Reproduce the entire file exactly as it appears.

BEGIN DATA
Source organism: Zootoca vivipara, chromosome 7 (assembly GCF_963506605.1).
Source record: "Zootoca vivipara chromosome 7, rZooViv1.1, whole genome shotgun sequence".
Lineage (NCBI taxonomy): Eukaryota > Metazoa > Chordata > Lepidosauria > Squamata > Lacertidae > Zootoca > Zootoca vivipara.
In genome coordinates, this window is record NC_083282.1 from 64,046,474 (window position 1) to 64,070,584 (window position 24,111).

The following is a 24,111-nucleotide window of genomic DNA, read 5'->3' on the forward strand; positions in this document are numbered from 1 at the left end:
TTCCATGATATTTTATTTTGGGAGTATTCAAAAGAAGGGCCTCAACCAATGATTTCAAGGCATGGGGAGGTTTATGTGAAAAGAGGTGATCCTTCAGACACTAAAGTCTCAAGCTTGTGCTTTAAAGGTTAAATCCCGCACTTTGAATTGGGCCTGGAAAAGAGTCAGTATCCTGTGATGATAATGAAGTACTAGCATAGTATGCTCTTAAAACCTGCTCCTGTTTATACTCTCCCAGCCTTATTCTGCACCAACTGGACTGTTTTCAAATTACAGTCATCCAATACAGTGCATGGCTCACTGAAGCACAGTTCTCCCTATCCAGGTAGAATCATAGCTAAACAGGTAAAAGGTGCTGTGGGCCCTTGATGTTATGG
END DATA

Source organism: Zootoca vivipara, chromosome 7 (assembly GCF_963506605.1).
Source record: "Zootoca vivipara chromosome 7, rZooViv1.1, whole genome shotgun sequence".
Lineage (NCBI taxonomy): Eukaryota > Metazoa > Chordata > Lepidosauria > Squamata > Lacertidae > Zootoca > Zootoca vivipara.
In genome coordinates, this window is record NC_083282.1 from 64,046,474 (window position 1) to 64,070,584 (window position 24,111).

The following is a 24,111-nucleotide window of genomic DNA, read 5'->3' on the forward strand; positions in this document are numbered from 1 at the left end:
TTCCATGATATTTTATTTTGGGAGTATTCAAAAGAAGGGCCTCAACCAATGATTTCAAGGCATGGGGAGGTTTATGTGAAAAGAGGTGATCCTTCAGACACTAAAGTCTCAAGCTTGTGCTTTAAAGGTTAAATCCCGCACTTTGAATTGGGCCTGGAAAAGAGTCAGTATCCTGTGATGATAATGAAGTACTAGCATAGTATGCTCTTAAAACCTGCTCCTGTTTATACTCTCCCAGCCTTATTCTGCACCAACTGGACTGTTTTCAAATTACAGTCATCCAATACAGTGCATGGCTCACTGAAGCACAGTTCTCCCTATCCAGGTAGAATCATAGCTAAACAGGTAAAAGGTGCTGTGGGCCCTTGATGTTATGG